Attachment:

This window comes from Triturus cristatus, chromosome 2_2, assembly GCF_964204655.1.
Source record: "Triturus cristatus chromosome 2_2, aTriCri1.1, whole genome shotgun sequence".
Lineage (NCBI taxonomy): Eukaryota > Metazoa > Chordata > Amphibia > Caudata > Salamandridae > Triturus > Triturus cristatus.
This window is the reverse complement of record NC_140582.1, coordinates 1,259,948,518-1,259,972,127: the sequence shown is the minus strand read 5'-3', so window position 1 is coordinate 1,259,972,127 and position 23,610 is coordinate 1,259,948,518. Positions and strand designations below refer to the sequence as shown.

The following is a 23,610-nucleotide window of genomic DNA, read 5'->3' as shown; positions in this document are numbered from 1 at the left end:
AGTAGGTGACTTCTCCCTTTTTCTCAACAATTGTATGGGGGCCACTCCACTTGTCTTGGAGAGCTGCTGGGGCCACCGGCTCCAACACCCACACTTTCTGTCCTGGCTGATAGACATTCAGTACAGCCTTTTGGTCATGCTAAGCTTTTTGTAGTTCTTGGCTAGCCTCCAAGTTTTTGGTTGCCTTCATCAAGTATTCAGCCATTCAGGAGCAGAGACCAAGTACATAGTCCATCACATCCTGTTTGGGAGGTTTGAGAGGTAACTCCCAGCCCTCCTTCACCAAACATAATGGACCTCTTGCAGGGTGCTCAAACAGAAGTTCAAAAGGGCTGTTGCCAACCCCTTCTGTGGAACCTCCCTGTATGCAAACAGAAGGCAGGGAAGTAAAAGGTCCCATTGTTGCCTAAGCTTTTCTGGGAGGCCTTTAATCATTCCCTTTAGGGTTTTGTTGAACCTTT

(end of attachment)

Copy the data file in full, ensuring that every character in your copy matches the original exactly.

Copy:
This window comes from Triturus cristatus, chromosome 2_2, assembly GCF_964204655.1.
Source record: "Triturus cristatus chromosome 2_2, aTriCri1.1, whole genome shotgun sequence".
Lineage (NCBI taxonomy): Eukaryota > Metazoa > Chordata > Amphibia > Caudata > Salamandridae > Triturus > Triturus cristatus.
This window is the reverse complement of record NC_140582.1, coordinates 1,259,948,518-1,259,972,127: the sequence shown is the minus strand read 5'-3', so window position 1 is coordinate 1,259,972,127 and position 23,610 is coordinate 1,259,948,518. Positions and strand designations below refer to the sequence as shown.

The following is a 23,610-nucleotide window of genomic DNA, read 5'->3' as shown; positions in this document are numbered from 1 at the left end:
AGTAGGTGACTTCTCCCTTTTTCTCAACAATTGTATGGGGGCCACTCCACTTGTCTTGGAGAGCTGCTGGGGCCACCGGCTCCAACACCCACACTTTCTGTCCTGGCTGATAGACATTCAGTACAGCCTTTTGGTCATGCTAAGCTTTTTGTAGTTCTTGGCTAGCCTCCAAGTTTTTGGTTGCCTTCATCAAGTATTCAGCCATTCAGGAGCAGAGACCAAGTACATAGTCCATCACATCCTGTTTGGGAGGTTTGAGAGGTAACTCCCAGCCCTCCTTCACCAAACATAATGGACCTCTTGCAGGGTGCTCAAACAGAAGTTCAAAAGGGCTGTTGCCAACCCCTTCTGTGGAACCTCCCTGTATGCAAACAGAAGGCAGGGAAGTAAAAGGTCCCATTGTTGCCTAAGCTTTTCTGGGAGGCCTTTAATCATTCCCTTTAGGGTTTTGTTGAACCTTT